- Broad shoulders that were symmetrical and well cut were a staple in the Golden Era of bodybuilding.
- These are some of the best deltoid workouts that focus on using machines more than free weights.
- If you want to focus on free weights, check out our other shoulder exercises for some of the best free weight workouts.
- Make sure you warm up before you start any workout to prevent injury and prepare your muscles for maximum gains.
In the Golden Era of bodybuilding, you couldn’t compete without broad, full, symmetrical shoulders. They were part of the classic physique that was needed to attempt to beat your opponents.
We’ve got another great breakdown of exercises for you focusing on the shoulder, or deltoid, muscles. Whether you prefer to work multiple muscle groups or focus on one, we’ve got you covered.
If you haven’t checked out our recent article on shoulder exercises, make sure you do. Last time, we focused mainly on dumbbell and barbell shoulder exercises to work the deltoids. Most of those deltoid exercises could be done at home if you have the equipment.
This time, we’re going to focus more on using machines at the gym to work out the shoulder. Between these two lists, you’ll have a great variety of shoulder exercises to fully work the deltoids.
Machine vs Free Weights for Deltoid Workouts
This article isn’t to debate the benefits of using a machine or free weights to complete your deltoid workouts. Both forms of exercise have their benefits when working your deltoids. We want you to do both for maximum muscle gains and strength training.
We think that using machines over free weights is better when completing isolation exercises. When doing a single-joint, or isolation exercise, you’re focusing on one joint in the body.
A complex, or multi-joint exercise, focuses on more than one joint. Those types of exercises, for deltoids and other muscle groups, tend to get more benefit using free weights.
When comparing untrained men doing both types of exercises, results were the same for both. Multi-joint and single-joint exercises were equally good at increasing muscle mass and strength.
Another study was performed on 20 untrained men divided into two groups:
- Multi-joint exercises only
- Multi-joint and single-joint exercises
After the eight-week study was done, the results were in. Both groups showed the same amount of muscle performance. But the combined group saw a significant increase in muscle circumference.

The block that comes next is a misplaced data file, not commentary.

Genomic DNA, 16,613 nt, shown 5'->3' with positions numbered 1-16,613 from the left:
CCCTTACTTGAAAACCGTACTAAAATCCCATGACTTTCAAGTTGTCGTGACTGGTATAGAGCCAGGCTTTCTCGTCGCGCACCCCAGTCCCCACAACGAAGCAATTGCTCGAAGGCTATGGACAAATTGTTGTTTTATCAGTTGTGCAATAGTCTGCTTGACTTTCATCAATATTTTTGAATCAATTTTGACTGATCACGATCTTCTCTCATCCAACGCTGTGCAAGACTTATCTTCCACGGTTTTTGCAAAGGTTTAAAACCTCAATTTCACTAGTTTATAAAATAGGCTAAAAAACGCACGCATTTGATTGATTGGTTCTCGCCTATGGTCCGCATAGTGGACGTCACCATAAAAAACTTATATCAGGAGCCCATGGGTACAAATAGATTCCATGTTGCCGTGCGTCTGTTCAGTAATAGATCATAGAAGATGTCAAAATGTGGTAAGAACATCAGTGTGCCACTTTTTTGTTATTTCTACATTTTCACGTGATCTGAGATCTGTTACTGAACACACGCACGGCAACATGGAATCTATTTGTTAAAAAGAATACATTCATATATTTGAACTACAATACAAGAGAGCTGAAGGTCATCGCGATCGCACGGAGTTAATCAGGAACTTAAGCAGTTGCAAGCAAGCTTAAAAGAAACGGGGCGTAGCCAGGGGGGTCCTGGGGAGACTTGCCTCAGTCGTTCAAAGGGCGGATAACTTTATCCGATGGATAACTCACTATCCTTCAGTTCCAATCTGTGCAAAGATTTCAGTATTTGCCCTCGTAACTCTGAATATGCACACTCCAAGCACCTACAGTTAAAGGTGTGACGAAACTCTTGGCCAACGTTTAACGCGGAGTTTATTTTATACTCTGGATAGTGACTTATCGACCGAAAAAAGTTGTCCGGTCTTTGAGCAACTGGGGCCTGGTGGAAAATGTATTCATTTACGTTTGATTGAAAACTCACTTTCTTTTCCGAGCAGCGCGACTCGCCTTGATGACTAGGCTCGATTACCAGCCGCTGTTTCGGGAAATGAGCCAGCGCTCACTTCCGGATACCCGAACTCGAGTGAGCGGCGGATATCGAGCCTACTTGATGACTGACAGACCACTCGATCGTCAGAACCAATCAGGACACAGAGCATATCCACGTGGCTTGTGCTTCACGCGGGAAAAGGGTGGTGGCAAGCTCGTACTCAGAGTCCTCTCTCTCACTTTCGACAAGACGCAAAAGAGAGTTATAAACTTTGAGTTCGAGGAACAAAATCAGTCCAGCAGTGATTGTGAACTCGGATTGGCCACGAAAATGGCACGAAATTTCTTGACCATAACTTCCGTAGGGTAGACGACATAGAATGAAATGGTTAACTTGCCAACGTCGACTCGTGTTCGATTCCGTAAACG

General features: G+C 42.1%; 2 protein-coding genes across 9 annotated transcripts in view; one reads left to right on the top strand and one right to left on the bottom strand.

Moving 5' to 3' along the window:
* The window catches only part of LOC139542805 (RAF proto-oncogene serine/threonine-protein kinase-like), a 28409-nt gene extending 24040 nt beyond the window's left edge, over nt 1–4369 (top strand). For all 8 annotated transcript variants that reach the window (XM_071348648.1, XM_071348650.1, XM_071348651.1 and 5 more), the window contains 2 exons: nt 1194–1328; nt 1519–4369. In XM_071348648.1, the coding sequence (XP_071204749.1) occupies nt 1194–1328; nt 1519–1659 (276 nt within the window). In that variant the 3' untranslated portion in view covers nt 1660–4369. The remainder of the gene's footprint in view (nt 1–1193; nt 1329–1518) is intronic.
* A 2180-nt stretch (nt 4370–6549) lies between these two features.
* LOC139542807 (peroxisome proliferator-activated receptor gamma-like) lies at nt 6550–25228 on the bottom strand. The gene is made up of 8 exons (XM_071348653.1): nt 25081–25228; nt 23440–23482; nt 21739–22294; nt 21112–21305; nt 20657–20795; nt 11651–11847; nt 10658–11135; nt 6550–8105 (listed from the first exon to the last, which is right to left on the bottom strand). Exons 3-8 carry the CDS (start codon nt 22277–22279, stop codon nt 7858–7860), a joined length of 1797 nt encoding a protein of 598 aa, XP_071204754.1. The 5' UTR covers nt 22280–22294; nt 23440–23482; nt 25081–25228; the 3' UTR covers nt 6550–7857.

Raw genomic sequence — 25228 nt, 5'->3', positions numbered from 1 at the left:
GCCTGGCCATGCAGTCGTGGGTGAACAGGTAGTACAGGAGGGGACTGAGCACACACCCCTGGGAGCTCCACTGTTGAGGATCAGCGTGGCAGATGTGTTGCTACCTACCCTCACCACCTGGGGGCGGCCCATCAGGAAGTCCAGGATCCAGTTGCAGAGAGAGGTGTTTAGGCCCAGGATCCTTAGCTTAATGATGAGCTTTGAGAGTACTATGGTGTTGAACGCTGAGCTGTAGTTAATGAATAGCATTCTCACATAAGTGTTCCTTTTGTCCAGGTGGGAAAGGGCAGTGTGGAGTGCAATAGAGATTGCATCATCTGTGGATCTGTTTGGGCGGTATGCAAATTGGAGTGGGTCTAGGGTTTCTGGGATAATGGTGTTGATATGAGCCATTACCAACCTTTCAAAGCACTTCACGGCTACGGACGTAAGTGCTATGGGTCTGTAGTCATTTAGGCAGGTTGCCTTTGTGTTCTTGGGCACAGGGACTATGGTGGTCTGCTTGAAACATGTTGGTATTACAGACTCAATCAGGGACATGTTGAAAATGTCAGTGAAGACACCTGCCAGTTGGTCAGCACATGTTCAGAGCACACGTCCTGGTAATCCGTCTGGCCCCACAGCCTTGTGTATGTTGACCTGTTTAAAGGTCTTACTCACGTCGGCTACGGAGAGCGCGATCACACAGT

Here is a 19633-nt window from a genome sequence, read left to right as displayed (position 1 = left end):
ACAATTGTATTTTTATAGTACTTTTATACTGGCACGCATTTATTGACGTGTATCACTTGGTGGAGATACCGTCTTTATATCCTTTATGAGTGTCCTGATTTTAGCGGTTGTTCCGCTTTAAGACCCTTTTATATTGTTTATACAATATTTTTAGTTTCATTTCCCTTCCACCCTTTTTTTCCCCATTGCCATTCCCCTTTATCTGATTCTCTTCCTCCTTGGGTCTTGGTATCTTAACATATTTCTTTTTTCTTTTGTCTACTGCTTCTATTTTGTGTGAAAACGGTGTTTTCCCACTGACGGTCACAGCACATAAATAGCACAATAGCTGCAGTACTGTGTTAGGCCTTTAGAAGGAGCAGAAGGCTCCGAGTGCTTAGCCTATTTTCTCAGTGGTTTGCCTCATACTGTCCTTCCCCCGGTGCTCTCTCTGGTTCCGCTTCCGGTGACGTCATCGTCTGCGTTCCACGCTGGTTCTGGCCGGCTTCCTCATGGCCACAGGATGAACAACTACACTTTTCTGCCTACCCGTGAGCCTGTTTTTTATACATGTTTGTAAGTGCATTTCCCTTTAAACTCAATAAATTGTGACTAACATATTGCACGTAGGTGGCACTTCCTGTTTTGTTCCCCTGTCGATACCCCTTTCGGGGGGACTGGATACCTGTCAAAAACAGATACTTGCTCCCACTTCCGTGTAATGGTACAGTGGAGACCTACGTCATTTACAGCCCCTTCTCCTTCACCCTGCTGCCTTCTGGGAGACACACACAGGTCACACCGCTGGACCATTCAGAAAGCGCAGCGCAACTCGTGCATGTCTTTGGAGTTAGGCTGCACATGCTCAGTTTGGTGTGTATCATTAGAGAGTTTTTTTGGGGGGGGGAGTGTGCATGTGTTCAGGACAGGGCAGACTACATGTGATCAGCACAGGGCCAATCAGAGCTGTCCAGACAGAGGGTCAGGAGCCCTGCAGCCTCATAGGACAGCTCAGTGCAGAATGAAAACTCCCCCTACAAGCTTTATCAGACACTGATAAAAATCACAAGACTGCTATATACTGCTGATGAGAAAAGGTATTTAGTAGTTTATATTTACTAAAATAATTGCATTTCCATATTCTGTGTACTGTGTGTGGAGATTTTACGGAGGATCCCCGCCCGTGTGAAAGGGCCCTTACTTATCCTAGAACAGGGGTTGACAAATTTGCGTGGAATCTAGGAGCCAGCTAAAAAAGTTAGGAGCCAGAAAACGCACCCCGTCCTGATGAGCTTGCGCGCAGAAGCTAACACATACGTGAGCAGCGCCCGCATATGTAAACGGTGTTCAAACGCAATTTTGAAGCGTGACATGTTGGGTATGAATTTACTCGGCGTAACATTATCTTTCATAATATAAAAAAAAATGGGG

So, if you’re after serious muscle mass size, then you’ll want to do both types of exercises. Which means you’ll need to focus on both free weight and machine workouts to build the best deltoids.
Deltoid Muscle Breakdown
Before we get started, let’s do a quick refresher on the muscles that make up the shoulder:
- Anterior deltoid – the front of the shoulder muscle
- Lateral deltoid – the middle of the shoulder muscle
- Posterior deltoid – the back of the shoulder muscle
Supporting muscles in the rotator cuff include:
- Teres minor
Today, we will bring you shoulder exercises that work the front, back, and middle deltoids, plus full shoulder workouts.
Before You Begin
This should be something you are doing already prior to any workout, but we want to mention it again.
Make sure you do a quick warm-up before you begin any workout routine. It gets your muscles prepared for the work they’re about to do. It also helps to prevent injury.
Also, if you haven’t done an exercise before, make sure you are using proper form. Not doing so is a sure-fire way to get yourself injured and derail your bodybuilding gains.
The good thing about the deltoid workouts that we are discussing today is the machines help with form. The Smith, cable, and rope machines help prevent you from breaking form.
Using the cable and rope machines also increase constant tension and resistance on your muscles. That means your muscles are activated longer, providing more muscle gains in a shorter amount of reps.
You also have more stability and control when using machines for assistance than you do with free weights.
You can typically put up more weight using free weights. Some people prefer to max out on free weights and then go to machines, but the preference is up to you.
We can tell you though, if you start to feel pain during any of these deltoid workouts, stop immediately. While the old adage “no pain, no gain” is true, serious injury can sideline all your goals in the gym.
Are you ready to check out some of the best machine deltoid workouts?
Cable Shoulder Press
The shoulder press is one of the best deltoid workouts to target the anterior deltoids. You can use dumbbells or a barbell, as well as the Smith machine for this exercise if you prefer.
How to do it: Set up the cable tower with the bar attachment and the weight you want to start with. Stand facing away from the machine with your feet hip-width apart. Grasp the bar at just past shoulder-width apart and start at chest level. In a swift motion, push the bar up until your arms are straight. Squeeze your shoulders before you slowly bring the bar back down to the starting position.
Complete 10 – 12 reps for a total of three sets. Take a 30 – 45-second break between sets as needed.